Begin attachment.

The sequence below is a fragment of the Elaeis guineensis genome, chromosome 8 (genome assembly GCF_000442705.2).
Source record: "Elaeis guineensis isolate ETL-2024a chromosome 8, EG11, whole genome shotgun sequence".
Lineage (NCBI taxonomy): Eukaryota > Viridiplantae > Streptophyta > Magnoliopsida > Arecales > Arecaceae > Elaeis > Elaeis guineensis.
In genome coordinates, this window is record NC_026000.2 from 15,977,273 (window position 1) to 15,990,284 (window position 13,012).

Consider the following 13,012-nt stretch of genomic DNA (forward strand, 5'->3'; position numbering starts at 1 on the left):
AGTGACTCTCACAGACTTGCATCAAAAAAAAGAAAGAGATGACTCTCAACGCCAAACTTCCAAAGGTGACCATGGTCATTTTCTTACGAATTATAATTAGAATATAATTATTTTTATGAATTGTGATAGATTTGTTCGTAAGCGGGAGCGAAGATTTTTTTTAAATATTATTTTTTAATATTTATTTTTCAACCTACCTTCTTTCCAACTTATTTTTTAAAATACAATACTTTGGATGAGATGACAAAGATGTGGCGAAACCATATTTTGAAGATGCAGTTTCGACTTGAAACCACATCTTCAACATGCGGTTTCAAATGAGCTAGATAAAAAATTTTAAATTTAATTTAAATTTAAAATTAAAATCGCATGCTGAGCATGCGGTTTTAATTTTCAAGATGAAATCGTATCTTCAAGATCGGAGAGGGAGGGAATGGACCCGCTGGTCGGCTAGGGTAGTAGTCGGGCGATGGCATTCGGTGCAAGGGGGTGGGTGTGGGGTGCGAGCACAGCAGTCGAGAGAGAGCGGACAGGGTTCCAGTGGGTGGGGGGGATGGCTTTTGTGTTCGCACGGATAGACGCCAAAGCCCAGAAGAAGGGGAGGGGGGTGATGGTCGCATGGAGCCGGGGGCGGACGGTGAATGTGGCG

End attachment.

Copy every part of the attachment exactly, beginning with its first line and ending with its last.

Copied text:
The sequence below is a fragment of the Elaeis guineensis genome, chromosome 8 (genome assembly GCF_000442705.2).
Source record: "Elaeis guineensis isolate ETL-2024a chromosome 8, EG11, whole genome shotgun sequence".
Lineage (NCBI taxonomy): Eukaryota > Viridiplantae > Streptophyta > Magnoliopsida > Arecales > Arecaceae > Elaeis > Elaeis guineensis.
In genome coordinates, this window is record NC_026000.2 from 15,977,273 (window position 1) to 15,990,284 (window position 13,012).

Consider the following 13,012-nt stretch of genomic DNA (forward strand, 5'->3'; position numbering starts at 1 on the left):
AGTGACTCTCACAGACTTGCATCAAAAAAAAGAAAGAGATGACTCTCAACGCCAAACTTCCAAAGGTGACCATGGTCATTTTCTTACGAATTATAATTAGAATATAATTATTTTTATGAATTGTGATAGATTTGTTCGTAAGCGGGAGCGAAGATTTTTTTTAAATATTATTTTTTAATATTTATTTTTCAACCTACCTTCTTTCCAACTTATTTTTTAAAATACAATACTTTGGATGAGATGACAAAGATGTGGCGAAACCATATTTTGAAGATGCAGTTTCGACTTGAAACCACATCTTCAACATGCGGTTTCAAATGAGCTAGATAAAAAATTTTAAATTTAATTTAAATTTAAAATTAAAATCGCATGCTGAGCATGCGGTTTTAATTTTCAAGATGAAATCGTATCTTCAAGATCGGAGAGGGAGGGAATGGACCCGCTGGTCGGCTAGGGTAGTAGTCGGGCGATGGCATTCGGTGCAAGGGGGTGGGTGTGGGGTGCGAGCACAGCAGTCGAGAGAGAGCGGACAGGGTTCCAGTGGGTGGGGGGGATGGCTTTTGTGTTCGCACGGATAGACGCCAAAGCCCAGAAGAAGGGGAGGGGGGTGATGGTCGCATGGAGCCGGGGGCGGACGGTGAATGTGGCG